The Bouncer and the Dojo

The guy at the strip-club's door knows aikido -- and he ain't afraid to use it

Aug 4, 2004 at 4:00 am
Sensei Elliot Freeman is surrounded by strip-club bouncers, who are sitting Indian-style in a semicircle around him. A smiling Micheal Ocello, the bouncers' boss, looks particularly Buddha-like. The men have gathered to learn how to disarm and demobilize the drunken, belligerent, sexually frustrated men they encounter on a nightly basis at clubs like Diamond Cabaret and PT's, without actually harming them.

"We're not a martial arts," barks Freeman, "we're a martial --"

"-- science!" yell the men, for whom Ocello has shelled out about 500 bucks apiece to enroll in this intensive, weeklong course, entitled Defensive Tactics Technologies. An offshoot of the Japanese art of aikido, the method focuses on using your opponent's own strength to neutralize him.

"We're not concerned with religion," Freeman goes on. "We're just concerned with surviving to go home to our children at night." At his signal, one of the thick-necked bouncers -- who looks as though he'd fit right in as a Sopranos extra -- stands and then lunges for Freeman's neck. The instructor deflects him, pivots and within a second has him pinned against the mat.

"A five-year-old girl could do this!" the instructor exclaims.

A New York city native who moved to the St. Louis area more than a dozen years ago, Freeman has been teaching classes at his Maplewood center, Three Rivers Aikido, almost ever since. His belly, mustache and slight lisp are perhaps not befitting of a martial-arts master, but his association to Steven Seagal is. Freeman perfected his craft via the instruction of the ponytailed movie star, considered a foremost non-Japanese aikido expert. Freeman says he met Seagal when he attended an aikido seminar at the actor's Montana ranch in 1991, which led to an ongoing mentorship. "He's always been known by his students as a generous, masterful teacher," the pupil says adoringly.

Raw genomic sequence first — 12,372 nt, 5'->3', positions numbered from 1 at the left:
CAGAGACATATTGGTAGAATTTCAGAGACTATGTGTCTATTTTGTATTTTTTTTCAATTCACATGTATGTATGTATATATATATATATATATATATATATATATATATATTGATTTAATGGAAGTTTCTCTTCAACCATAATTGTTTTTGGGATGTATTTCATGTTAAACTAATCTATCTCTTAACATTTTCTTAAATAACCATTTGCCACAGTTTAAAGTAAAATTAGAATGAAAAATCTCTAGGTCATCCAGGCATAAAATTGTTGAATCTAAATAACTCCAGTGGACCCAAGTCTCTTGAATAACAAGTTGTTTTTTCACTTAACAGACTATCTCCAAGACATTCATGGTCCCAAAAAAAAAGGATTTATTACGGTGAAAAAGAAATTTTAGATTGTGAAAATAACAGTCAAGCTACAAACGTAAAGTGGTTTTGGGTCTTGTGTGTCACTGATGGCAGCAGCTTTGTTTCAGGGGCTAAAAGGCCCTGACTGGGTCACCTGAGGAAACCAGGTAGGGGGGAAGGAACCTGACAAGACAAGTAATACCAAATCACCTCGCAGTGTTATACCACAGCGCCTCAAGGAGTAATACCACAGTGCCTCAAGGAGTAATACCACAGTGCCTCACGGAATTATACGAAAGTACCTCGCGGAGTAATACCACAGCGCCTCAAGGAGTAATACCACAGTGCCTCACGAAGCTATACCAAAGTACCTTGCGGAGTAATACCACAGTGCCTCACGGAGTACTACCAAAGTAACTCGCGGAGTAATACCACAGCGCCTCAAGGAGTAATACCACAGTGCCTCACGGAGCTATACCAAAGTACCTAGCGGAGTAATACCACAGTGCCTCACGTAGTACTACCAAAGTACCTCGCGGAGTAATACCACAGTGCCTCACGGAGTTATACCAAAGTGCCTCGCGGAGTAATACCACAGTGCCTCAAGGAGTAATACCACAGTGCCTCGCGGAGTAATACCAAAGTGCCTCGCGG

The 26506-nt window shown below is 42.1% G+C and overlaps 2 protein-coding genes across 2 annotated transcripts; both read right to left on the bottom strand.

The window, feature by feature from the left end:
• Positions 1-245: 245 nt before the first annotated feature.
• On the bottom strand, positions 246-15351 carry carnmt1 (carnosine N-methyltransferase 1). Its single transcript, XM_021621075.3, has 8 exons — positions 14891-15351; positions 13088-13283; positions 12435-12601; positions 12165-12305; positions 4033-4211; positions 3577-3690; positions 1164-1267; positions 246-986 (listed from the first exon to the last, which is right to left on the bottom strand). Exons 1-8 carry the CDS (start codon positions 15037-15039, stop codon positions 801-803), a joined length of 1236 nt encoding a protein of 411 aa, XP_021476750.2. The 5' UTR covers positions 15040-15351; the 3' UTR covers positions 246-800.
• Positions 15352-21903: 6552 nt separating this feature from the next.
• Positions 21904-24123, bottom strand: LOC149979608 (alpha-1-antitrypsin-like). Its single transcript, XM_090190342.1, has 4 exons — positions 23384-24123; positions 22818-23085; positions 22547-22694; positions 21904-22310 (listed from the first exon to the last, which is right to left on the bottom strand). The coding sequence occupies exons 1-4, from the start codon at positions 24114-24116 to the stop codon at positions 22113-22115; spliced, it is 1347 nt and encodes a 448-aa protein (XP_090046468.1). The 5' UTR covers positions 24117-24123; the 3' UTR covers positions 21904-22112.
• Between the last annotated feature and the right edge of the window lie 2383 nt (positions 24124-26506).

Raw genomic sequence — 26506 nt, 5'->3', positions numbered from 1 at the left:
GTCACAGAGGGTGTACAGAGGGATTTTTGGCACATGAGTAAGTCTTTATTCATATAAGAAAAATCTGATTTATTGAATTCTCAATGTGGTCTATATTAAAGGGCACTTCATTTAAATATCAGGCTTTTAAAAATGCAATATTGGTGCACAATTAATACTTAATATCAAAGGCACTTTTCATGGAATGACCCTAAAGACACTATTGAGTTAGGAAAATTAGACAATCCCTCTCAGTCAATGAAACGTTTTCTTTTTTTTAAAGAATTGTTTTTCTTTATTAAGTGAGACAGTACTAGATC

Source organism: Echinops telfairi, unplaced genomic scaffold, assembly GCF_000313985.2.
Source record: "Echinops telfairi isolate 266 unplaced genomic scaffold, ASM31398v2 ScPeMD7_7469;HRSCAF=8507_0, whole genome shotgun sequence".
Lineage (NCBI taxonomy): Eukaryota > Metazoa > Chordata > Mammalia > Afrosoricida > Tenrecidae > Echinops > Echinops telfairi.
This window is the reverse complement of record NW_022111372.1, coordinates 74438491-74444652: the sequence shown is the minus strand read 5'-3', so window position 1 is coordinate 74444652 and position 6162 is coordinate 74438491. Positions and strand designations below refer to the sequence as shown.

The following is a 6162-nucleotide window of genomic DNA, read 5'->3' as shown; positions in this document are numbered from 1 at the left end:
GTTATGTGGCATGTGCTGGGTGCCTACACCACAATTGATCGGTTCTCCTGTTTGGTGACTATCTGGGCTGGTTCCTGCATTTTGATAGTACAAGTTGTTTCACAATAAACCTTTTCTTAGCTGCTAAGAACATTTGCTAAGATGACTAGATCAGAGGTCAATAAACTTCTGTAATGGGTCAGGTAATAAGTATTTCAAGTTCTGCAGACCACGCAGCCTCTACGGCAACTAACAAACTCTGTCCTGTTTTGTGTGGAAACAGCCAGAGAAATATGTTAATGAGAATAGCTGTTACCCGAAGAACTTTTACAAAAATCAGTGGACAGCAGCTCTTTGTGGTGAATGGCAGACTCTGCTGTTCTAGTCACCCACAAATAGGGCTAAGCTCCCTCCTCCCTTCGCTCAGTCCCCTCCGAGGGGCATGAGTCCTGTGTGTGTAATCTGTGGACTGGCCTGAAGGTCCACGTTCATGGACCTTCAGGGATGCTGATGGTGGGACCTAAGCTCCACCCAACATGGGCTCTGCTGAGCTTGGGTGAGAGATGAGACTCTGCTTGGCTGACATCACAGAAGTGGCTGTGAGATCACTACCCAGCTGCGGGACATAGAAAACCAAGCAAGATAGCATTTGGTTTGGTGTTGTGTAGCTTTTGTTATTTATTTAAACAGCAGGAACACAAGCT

The strip-club employees have come to learn techniques that will not only spare themselves but their assailants as well. Wary of lawsuits brought by manhandled patrons, Ocello sought a nonviolent approach to handling the out-of-hand.

"Something happens, and there ends up being a fight, and you put your hands on people, and you can get sued," explains Ocello, president of International Entertainment Consultants, Inc., and one of the nation's foremost nudie-bar tycoons. "There have been cases where people have actually been killed -- not in our nightclubs, but in others -- because a fight broke out."

Ocello says he tried taking his men through other tactics programs but wasn't satisfied until he found Freeman.

"After going through it, now I think it's awesome," the mogul marvels, adding that he plans eventually to have all his male employees at all of his clubs nationwide enroll in similar courses. "It's something that everybody in the industry ought to consider applying."

Other industries, too, it would seem.

David Camp, who chairs the criminal-justice department at Culver-Stockton College, invited Freeman to the Stockton, Missouri, school to teach an annual seminar tailored for criminal-justice majors.

"I wanted my students to see that there was an option against the basic hitting, punching and hurting people," says Camp, who notes that nonviolent disarmament tactics are preferable in an era of videotaped police brutality. "From my experience, it's the best. I can guarantee you that every single tactic I've seen Elliot use works every time."

Richmond Heights police officer Scott Stebelman says he has used Freeman's tactics in his everyday police work, with great success.